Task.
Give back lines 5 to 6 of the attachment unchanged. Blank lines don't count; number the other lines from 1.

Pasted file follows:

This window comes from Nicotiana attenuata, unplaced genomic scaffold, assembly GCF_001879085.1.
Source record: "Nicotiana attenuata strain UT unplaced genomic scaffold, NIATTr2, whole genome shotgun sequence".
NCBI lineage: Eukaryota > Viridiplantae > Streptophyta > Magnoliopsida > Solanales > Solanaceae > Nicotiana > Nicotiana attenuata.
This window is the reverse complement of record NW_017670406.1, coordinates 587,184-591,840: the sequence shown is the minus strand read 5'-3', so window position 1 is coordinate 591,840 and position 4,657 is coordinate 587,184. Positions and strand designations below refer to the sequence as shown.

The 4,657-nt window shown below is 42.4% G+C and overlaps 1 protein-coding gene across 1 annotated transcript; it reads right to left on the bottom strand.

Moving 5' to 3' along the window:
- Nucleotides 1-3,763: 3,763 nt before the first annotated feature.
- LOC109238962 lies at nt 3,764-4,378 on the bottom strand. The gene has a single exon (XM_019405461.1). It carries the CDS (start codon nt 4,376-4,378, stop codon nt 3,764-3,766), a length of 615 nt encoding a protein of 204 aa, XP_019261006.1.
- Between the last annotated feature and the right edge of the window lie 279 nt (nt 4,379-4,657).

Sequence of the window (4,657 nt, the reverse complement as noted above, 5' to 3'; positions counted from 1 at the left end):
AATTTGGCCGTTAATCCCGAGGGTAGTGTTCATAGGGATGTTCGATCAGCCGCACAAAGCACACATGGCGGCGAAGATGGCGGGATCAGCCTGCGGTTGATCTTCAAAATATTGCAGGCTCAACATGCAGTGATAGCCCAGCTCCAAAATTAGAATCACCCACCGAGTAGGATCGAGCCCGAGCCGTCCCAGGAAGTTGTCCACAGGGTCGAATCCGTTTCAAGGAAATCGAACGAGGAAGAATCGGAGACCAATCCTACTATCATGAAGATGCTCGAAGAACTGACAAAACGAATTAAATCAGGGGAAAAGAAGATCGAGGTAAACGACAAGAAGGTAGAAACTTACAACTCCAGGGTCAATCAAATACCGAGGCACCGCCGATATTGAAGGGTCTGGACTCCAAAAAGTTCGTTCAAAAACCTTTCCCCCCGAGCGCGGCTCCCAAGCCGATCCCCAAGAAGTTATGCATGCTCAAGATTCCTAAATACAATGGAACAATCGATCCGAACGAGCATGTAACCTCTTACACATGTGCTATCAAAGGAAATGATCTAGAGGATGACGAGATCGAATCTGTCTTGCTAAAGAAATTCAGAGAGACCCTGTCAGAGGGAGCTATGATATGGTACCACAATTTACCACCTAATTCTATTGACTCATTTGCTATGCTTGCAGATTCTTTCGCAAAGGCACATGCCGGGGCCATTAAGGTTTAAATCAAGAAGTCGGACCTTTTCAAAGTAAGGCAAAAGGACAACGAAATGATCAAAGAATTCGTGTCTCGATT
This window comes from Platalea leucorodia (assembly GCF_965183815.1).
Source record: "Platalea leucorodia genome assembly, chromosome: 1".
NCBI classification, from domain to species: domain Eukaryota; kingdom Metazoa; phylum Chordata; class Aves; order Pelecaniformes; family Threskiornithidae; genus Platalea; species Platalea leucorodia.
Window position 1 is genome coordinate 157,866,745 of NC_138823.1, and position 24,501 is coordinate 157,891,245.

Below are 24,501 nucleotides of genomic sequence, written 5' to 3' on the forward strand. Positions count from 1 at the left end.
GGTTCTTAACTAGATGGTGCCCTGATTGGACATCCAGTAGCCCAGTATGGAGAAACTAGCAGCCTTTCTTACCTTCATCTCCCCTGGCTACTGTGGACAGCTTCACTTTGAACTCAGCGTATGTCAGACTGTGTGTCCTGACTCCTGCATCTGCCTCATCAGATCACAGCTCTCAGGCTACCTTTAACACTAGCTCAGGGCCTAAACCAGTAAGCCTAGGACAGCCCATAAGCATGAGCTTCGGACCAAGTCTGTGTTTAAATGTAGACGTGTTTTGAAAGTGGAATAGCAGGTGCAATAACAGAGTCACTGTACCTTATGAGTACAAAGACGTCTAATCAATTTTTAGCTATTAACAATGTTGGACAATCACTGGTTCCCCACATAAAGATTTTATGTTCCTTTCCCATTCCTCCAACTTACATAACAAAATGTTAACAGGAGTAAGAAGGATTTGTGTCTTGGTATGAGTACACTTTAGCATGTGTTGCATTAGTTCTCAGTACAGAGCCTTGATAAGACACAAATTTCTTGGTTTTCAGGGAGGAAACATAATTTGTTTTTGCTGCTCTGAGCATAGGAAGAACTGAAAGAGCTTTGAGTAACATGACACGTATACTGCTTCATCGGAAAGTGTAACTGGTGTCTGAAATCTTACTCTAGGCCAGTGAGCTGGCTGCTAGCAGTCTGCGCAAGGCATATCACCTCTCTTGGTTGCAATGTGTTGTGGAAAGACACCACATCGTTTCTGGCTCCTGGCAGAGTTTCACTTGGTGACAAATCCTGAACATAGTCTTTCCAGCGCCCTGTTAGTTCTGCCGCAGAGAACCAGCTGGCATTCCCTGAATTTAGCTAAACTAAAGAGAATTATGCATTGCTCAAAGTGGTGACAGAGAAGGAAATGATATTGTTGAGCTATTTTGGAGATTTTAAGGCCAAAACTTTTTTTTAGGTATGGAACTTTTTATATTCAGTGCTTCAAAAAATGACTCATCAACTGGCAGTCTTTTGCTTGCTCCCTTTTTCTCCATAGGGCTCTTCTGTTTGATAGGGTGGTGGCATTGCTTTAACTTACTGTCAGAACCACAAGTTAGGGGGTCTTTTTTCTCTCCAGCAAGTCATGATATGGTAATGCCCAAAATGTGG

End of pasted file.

The 4,657-nt window shown below is 42.4% G+C and overlaps 1 protein-coding gene across 1 annotated transcript; it reads right to left on the bottom strand.

Moving 5' to 3' along the window: